for each u in V do
                if u ≠ v then
                    Δ = pos(v) - pos(u)
                    disp(v) = disp(v) + Δ/|Δ| · f_rep(u, v)
        for each (u, v) in E do
            Δ = pos(v) - pos(u)
            disp(v) = disp(v) - Δ/|Δ| · f_attr(u, v)
            disp(u) = disp(u) + Δ/|Δ| · f_attr(u, v)
        for each v in V do
            pos(v) = pos(v) + disp(v)/|disp(v)| · min(|disp(v)|, t)
        t = cool(t)


The drawings produced by this algorithm are not perfect, however, it is possible to employ it in a more complex context. For example, we used it to visualize the structure of software; an example can be seen in the figure below. The techniques behind this other layout algorithm are described in detail here.


A small example of domain analysis

One thing I’ve learned a lot about in recent years is domain analysis and domain modeling. Every once in a while, an isolated piece of code or a separable concept shows me just how much I’ve missed out all the years before. A few weeks ago, I came across such an example and want to share the experience and insight. It’s a story about domain exploration with heightened degree of difficulty – another programmer had analyzed it before and written code that I should replace. But first, let’s talk about the domain.

The domain

04250The project consisted of a machine control software that receives commands and alters the state of a complex electronic circuitry accordingly. The circuitry consists of several digital-to-analog converters (DAC), among other parts. We will concentrate on the DACs in this story. In case you don’t know what a DAC is, let me explain. Imagine a little integrated circuit (IC), the black bug-like electronic parts on a circuit board. On one side, you provide it a digital number in binary representation and on the other side, you’ll get an analog voltage that represents your number. Let’s say you drive a 8-bit DAC and give it a digital zero, the output will be zero volt. If you give the same DAC the number 255, it will output the maximum possible voltage. This voltage is given by the “reference voltage” pin and is usually tied to 5 V in traditional TTL logic circuits. If you drive a 12-bit DAC, the zero will still yield 0 V, while the 255 will now only yield about 0,3 V because the maximum digital number is now 4095. So the resolution of a DAC, given in bits, is a big deal for the driver.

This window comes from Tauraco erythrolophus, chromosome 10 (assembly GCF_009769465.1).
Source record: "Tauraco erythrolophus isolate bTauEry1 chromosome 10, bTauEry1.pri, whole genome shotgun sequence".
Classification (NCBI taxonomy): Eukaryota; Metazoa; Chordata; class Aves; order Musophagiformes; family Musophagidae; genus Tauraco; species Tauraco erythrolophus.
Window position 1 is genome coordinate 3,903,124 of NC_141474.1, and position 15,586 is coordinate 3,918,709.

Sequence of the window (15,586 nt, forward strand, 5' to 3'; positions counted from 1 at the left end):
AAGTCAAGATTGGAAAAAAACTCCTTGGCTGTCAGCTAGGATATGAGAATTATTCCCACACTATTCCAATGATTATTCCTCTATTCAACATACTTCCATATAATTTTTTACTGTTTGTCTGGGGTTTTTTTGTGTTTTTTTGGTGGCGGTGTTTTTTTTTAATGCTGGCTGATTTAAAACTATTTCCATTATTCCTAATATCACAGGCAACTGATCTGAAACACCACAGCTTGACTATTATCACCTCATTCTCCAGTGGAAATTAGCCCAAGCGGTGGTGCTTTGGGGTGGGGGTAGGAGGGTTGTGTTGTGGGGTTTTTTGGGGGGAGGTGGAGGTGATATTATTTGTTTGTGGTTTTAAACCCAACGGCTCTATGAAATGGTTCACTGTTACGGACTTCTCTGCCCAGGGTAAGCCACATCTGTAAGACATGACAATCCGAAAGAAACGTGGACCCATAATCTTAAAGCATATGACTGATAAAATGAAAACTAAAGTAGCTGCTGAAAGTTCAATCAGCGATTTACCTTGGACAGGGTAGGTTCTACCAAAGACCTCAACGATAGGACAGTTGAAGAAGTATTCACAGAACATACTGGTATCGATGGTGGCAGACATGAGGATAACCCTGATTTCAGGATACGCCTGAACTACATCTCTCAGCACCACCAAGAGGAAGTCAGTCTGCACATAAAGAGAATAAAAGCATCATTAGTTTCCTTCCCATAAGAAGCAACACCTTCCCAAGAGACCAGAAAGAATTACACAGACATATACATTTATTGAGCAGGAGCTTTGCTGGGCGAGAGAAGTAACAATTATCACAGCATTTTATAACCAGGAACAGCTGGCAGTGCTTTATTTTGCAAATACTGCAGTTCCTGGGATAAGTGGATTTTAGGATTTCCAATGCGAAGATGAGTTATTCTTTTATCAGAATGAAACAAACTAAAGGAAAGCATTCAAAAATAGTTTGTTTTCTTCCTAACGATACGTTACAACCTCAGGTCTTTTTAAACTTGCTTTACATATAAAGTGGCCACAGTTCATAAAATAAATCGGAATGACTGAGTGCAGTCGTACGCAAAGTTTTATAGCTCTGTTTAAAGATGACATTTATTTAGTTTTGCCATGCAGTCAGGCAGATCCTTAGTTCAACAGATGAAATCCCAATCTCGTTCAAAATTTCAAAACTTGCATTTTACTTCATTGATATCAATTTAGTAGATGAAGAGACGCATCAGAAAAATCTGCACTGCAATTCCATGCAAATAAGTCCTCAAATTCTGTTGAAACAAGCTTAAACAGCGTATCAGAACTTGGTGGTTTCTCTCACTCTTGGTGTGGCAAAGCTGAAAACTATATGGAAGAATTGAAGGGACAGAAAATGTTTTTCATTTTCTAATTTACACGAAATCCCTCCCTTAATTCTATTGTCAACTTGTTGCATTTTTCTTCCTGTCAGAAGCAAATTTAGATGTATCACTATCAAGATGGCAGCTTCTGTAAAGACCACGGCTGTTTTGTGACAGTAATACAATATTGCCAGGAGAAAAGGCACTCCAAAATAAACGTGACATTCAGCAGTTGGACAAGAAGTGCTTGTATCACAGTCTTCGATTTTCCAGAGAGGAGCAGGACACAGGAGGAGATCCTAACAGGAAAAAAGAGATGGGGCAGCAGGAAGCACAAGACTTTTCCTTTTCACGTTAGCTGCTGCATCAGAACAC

DAC0800How exactly you have to provide that digital number, what additional signals need to be set or cleared to really get the analog voltage is up to the specific type of DAC. So this is the part of behaviour that should be encapsulated inside a DAC class. The rest of the software should only be able to change the digital number using a method on a particular DAC object. That’s our modeling task.

The original implementation

My job was not to develop the machine control software from scratch, but re-engineer it from existing sources. The code is written in plain C by an electronics technician, and it really shows. For our DAC driver, there was a function that took one argument – an integer value that will be written to the DAC. If the client code was lazy enough to not check the bounds of the DAC, you would see all kinds of overflow effects. It worked, but only if the client code knew about the resolution of the DAC and checked the bounds. One task the machine control software needed to do was to translate the command parameters that were given in millivolts to the correct integer number to feed it into the DAC and receive the desired millivolts at the analog output pin. This calculation, albeit not very complicated, was duplicated all over the place.

writeDAC(int value);

My original translation